Word on Health

Support us at Chuffed.org

In Profile - The Macintosh Family

Like all parents who struggle with having a child with a serious illness, Julie and Ewan Mcinosh had a tough time of it. Not only did they have to deal with the illness of their six-year- old son George, but they also had to address the needs of their other “healthy” son, eight- year-old Archie. George’s illness, originally diagnosed as TB Meningitis, and now identified as a spinal brain tumour, devastated the entire family.

The McIntosh’s found out about Over The Wall from an outreach nurse at Edinburgh hospital. In 2015, they all attended Family Camp. “George was and is a very sensitive boy. He was so frustrated with being poked and prodded. His confidence was low as he started thinking of himself only a “sick” child…like he was not able to do normal things anymore.” According to Julie, Family Camp changed all that. “He got his independence back-- away from me. George loved the mayhem of dressing up and singing all the great camp songs. It was so inspirational. It helped all of us to have George happy again!”

George wasn’t the only one who benefitted from the experience. In fact, Archie enjoyed Family Camp so much he begged to be allowed to go to Sibling Camp. “Because of George’s illness, Archie always was with my mum and not with us,” Julie explains. “It was quite difficult for him.” At first, Julie wasn’t sure about letting Archie attend. “I was worried,” she notes. “He was only just eight and it would be his first time away from home. But I shouldn’t have worried. He had an amazing time! In fact, he blossomed. He was back to being a child with noworries. When he got home I asked him if he had missed me and he told he hadn’t. Then he said: ‘I hope that is not a bad thing to say.’ Under the circumstances, it certainly wasn’t!”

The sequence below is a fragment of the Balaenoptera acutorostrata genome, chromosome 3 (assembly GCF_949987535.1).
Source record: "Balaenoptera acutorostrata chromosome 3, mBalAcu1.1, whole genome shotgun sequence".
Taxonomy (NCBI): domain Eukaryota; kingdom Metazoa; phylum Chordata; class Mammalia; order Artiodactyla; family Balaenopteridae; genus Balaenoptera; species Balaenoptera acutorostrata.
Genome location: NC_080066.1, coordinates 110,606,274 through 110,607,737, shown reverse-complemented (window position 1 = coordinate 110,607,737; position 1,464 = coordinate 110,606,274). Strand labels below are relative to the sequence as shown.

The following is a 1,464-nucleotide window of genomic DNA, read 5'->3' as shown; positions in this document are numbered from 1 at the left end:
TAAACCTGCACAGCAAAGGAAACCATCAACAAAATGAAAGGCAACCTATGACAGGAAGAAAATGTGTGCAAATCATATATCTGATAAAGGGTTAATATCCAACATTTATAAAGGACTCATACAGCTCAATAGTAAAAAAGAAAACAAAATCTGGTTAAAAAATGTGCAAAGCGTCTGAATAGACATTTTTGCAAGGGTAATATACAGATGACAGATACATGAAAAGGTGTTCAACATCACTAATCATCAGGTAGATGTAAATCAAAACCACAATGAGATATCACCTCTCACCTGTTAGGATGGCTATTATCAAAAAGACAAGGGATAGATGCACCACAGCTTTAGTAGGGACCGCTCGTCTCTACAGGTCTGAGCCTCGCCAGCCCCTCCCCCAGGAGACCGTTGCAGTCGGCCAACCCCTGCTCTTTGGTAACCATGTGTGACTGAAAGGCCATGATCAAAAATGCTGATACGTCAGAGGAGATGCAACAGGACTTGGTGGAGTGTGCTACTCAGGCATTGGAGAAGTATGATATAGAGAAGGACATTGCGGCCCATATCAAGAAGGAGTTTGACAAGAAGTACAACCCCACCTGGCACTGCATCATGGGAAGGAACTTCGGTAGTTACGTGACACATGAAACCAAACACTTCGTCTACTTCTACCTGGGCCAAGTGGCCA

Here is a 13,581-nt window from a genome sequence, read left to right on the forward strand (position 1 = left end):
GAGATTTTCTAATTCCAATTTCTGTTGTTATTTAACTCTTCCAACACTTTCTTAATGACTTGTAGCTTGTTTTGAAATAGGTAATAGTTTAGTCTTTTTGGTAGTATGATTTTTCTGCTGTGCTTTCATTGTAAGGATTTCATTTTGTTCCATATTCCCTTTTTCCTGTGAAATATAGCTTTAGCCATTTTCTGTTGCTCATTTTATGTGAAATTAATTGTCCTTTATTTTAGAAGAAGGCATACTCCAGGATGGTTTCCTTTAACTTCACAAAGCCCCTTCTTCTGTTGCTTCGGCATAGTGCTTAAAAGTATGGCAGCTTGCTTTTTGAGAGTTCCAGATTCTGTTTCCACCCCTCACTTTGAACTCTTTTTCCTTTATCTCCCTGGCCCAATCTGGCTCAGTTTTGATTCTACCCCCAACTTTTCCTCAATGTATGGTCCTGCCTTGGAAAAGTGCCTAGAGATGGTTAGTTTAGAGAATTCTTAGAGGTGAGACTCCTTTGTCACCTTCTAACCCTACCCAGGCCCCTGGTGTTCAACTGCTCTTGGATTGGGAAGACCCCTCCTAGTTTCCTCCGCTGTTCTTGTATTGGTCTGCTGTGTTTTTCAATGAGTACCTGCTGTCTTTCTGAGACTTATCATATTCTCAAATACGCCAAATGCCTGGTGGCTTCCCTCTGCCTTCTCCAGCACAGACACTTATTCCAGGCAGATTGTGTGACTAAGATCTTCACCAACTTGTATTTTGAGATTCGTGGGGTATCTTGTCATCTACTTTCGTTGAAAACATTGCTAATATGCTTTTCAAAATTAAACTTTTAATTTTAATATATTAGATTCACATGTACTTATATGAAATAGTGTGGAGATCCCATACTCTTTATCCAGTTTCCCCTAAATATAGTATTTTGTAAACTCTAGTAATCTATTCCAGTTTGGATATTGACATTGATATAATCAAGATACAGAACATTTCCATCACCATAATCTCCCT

Julie loves that Archie brought home an important camp tradition. During camp, at the end of a fun day of activities, campers and volunteers gather together and have “cabin chats” where they go over all their day and what they achieved. Now Julie and her son make it a point to have their very own “cabin chat” every evening.

Julie believes going to Over The Wall Family Camp, and having her son going to Sibling camp, has had a major impact on the family. “I was so impressed with the ethos of Family Camp, the idea of bringing everyone together. At Family Camp, for the first time, there wasn’t an ‘elephant’ in the room. All of the families were in the same situation. So much of the camp was just pure fun and so light-hearted. It was brilliant! And it was also so nice that the parents could get to know other parents who were going through the same things.”


Over The Wall is a national UK children’s charity and a member of the international SeriousFun Children’s Network. We provide free of charge Therapeutic Recreation camps to help children with life-limiting illnesses and their families, reach beyond the perceived limitations of illness to rediscover a whole new world of possibilities. Through participation in a proven programme of fun-filled recreational and educational activities, our camps help promote inclusion whilst developing the confidence, self-esteem, coping strategies and peer relationships of all our campers.

We give children one glorious week of experiences that are memorable, exciting, fun and empowering, in a physically safe and medically sound environment.

Over The Wall is the only residential camp in the UK structured on the late Paul Newman’s renowned ‘Hole in the Wall Gang Camp’. As Paul Newman put it “A place where kids can kick back, relax and raise a little hell”.

Find out more at:
http://www.otw.org.uk

All material on this website is provided for your information only and may not be construed as medical advice or instruction. No action or inaction should be taken based solely on the contents of this information; instead, readers should consult appropriate health professionals on any matter relating to their health and well-being.